We add a comma after the introductory words "yes" and "no" at the start of a sentence.
We add a comma after the introductory words "yes" and "no" at the start of a sentence:
Yes, today is my birthday.
Yes today is my birthday.
In the middle of a sentence, "yes" and "no" should be enclosed by commas to introduce nonessential information or interrupt the sentence flow.
Where did I put my keys? Oh, yes, in my purse.
Where did I put my keys? Oh yes in my purse.
1. At the Start of a Sentence
When using "yes" or "no" as introductory words, we add a comma at the start of a sentence:
No, I didn't like the movie.
No I didn't like the movie.
We don't need commas, however, if "yes" or "no" is followed by an exclamation or question mark:
No! The money is not yours.
Yes? How can I help you?
Another exception is related to the use of comma with and/or since we do not use a comma before and/or if a list contains two items:
Do you want it? Yes or no?
We also use the expression "yes and no" when we cannot give a specific answer to a question, or the situation is more complex than a simple yes-or-no statement.
Do you like it? Yes and no, I like it to some extent.
You should also use a comma after other introductory phrases and words, such as "by the way", "on the other hand", or "however".
2. 'Yes' or 'No' in Mid-sentence
In general, clauses and phrases that appear in the middle of a sentence must be surrounded by commas.
Make a decision, yes or no, before tomorrow morning.
Make a decision yes or no before tomorrow morning.
Place commas when an expression or clause interrupts the sentence flow.
The difficult answer, yes or no, will be given soon.
The difficult answer yes or no will be given soon.
Do not use commas when "yes" (or "no") is an essential part of the sentence.
I am hoping that she will say yes to my proposal.
I am hoping that she will say, yes, to my proposal.
Do you like her? I would say yes and no.
Incorrect - Do you like her? I would say, yes and no.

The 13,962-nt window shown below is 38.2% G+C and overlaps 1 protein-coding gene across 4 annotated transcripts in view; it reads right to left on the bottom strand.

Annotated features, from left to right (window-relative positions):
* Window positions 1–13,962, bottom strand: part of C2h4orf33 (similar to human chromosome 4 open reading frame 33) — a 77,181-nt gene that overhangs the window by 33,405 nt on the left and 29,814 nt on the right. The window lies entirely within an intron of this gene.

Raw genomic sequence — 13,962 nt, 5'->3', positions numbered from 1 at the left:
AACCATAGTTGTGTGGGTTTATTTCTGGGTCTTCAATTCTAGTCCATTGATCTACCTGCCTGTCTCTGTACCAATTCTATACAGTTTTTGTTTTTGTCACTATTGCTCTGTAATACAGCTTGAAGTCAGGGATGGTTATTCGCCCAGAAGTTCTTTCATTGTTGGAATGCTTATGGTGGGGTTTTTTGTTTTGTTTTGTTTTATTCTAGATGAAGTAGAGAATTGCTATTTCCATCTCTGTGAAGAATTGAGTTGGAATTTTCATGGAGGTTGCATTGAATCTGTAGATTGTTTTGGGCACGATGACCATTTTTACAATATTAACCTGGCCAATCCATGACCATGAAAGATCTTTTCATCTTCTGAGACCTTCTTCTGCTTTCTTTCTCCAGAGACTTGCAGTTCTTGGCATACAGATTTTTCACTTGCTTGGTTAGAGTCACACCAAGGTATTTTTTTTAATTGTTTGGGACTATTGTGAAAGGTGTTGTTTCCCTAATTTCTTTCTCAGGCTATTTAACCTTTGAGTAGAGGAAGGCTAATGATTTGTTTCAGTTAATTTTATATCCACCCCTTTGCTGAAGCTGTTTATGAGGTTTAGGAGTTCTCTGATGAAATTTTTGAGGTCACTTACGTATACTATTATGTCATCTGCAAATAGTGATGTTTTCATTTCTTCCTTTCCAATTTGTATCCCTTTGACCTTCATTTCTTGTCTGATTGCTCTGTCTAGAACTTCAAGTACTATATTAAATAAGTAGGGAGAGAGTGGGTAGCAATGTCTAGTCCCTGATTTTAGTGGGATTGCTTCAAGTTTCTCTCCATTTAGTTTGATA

As adverbs, "yes" and "no" are used to show agreement or disagreement.
Did you do it? Yes, I did.
Was it your fault that we lost the race? No, it was not my fault.
As interjections, "yes" and "no" are used (typically at the start of a sentence) to express a strong emotion, such as pleasure, excitement, or joy. Interjections are often followed by exclamation marks.
Yes! I won.
No! That's not right.
As nouns, follow the basic punctuation rules when using "yes" or "no".
Was that a yes? Of course! Her answer was a resounding yes.
The reporter spoke to three employees about the reasons they voted no.
When we took the vote on this matter, there were 10 yeses and 3 noes.
"Yes" can also be a verb.
Did he yes the contract?
"No" can be a determiner. We avoid the use of commas in this case.
There is no choice but to act in defense of the Constitution.
There are no hard and fast rules about how to do it right.
4. More Examples
Starting a sentence
- I enjoyed his latest movie. Yes, me too.
- No, you cannot borrow my bike.
- Did you win the lottery? Yes! I've just won $2 million!
- Is this your book? No, it isn't.
- It's an excellent beach. Yes, but it's too crowded.
- I love that car. Yes, I love it too, but it is too expensive.
- Have you ever been to Paris? No, I haven't.
- Can I drive your car? No, you can't.
- Would you like a cup of tea? Yes, thanks.
- Andrew! Yes, sir?
- I've never been to New York. Yes, but you can't remember it. You visited the city when you were a child.
In the middle (or end) of a sentence
- Are you coming or what? Yes, yes, I am coming.
- Why did he say no to me?
- If you are asking me whether Santa Claus is real, yes, he is.
- The answer to your question is no.
These guidelines will help you decide how to punctuate the words "yes" and "no" correctly in English:
- Add a comma after "yes" and "no" to give an affirmative or negative response at the start of a sentence.
- Place "yes" or "no" between commas in mid-sentence if they interrupt the sentence flow or are simply included to clarify (as an aside).
- Do not use commas in the middle of a sentence if "yes" or "no" provide essential information; that is, they provide information that cannot be removed without changing the meaning of a sentence.